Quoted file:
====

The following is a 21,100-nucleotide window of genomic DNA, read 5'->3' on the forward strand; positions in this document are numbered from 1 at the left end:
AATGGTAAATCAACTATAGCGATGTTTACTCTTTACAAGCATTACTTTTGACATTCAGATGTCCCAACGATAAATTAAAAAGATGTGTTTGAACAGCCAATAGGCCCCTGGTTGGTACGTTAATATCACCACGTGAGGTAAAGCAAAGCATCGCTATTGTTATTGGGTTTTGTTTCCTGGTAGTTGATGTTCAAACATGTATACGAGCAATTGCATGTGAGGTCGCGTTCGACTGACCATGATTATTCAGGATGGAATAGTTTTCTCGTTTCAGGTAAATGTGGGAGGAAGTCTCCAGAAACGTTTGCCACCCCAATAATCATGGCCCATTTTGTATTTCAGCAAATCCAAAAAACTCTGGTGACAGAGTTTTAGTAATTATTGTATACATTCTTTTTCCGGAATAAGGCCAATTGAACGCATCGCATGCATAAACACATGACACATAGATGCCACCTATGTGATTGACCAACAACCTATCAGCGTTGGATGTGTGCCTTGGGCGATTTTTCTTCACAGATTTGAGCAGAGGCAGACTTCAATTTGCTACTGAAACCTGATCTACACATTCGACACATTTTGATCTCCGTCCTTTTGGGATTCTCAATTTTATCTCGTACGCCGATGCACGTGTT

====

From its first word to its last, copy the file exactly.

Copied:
The following is a 21,100-nucleotide window of genomic DNA, read 5'->3' on the forward strand; positions in this document are numbered from 1 at the left end:
AATGGTAAATCAACTATAGCGATGTTTACTCTTTACAAGCATTACTTTTGACATTCAGATGTCCCAACGATAAATTAAAAAGATGTGTTTGAACAGCCAATAGGCCCCTGGTTGGTACGTTAATATCACCACGTGAGGTAAAGCAAAGCATCGCTATTGTTATTGGGTTTTGTTTCCTGGTAGTTGATGTTCAAACATGTATACGAGCAATTGCATGTGAGGTCGCGTTCGACTGACCATGATTATTCAGGATGGAATAGTTTTCTCGTTTCAGGTAAATGTGGGAGGAAGTCTCCAGAAACGTTTGCCACCCCAATAATCATGGCCCATTTTGTATTTCAGCAAATCCAAAAAACTCTGGTGACAGAGTTTTAGTAATTATTGTATACATTCTTTTTCCGGAATAAGGCCAATTGAACGCATCGCATGCATAAACACATGACACATAGATGCCACCTATGTGATTGACCAACAACCTATCAGCGTTGGATGTGTGCCTTGGGCGATTTTTCTTCACAGATTTGAGCAGAGGCAGACTTCAATTTGCTACTGAAACCTGATCTACACATTCGACACATTTTGATCTCCGTCCTTTTGGGATTCTCAATTTTATCTCGTACGCCGATGCACGTGTT